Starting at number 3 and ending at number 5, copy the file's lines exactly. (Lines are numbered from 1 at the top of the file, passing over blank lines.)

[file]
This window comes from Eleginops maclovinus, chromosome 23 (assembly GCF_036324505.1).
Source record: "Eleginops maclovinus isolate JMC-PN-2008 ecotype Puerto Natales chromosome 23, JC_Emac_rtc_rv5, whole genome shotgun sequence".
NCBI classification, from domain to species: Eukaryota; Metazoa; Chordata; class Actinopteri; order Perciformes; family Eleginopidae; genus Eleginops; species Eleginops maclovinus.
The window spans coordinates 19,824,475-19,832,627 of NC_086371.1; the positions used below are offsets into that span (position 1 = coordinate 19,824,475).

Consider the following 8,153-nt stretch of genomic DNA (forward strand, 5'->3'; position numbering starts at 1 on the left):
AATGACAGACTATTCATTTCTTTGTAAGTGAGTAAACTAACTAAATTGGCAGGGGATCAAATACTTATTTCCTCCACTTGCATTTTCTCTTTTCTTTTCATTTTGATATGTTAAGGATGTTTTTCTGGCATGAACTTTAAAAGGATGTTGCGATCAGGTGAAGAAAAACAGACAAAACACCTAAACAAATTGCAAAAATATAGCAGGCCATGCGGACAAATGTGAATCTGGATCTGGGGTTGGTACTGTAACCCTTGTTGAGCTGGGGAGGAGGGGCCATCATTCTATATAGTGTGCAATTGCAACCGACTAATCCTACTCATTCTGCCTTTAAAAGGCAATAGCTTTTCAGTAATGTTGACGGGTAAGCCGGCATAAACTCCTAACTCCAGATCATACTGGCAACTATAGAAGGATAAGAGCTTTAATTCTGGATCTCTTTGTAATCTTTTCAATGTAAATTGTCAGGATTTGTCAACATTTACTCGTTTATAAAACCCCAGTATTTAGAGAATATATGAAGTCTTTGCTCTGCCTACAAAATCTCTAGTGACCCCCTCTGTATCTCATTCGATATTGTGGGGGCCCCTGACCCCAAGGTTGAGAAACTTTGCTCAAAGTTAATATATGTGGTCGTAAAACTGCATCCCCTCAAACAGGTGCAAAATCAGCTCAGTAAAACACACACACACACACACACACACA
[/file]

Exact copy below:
NCBI classification, from domain to species: Eukaryota; Metazoa; Chordata; class Actinopteri; order Perciformes; family Eleginopidae; genus Eleginops; species Eleginops maclovinus.
The window spans coordinates 19,824,475-19,832,627 of NC_086371.1; the positions used below are offsets into that span (position 1 = coordinate 19,824,475).

Consider the following 8,153-nt stretch of genomic DNA (forward strand, 5'->3'; position numbering starts at 1 on the left):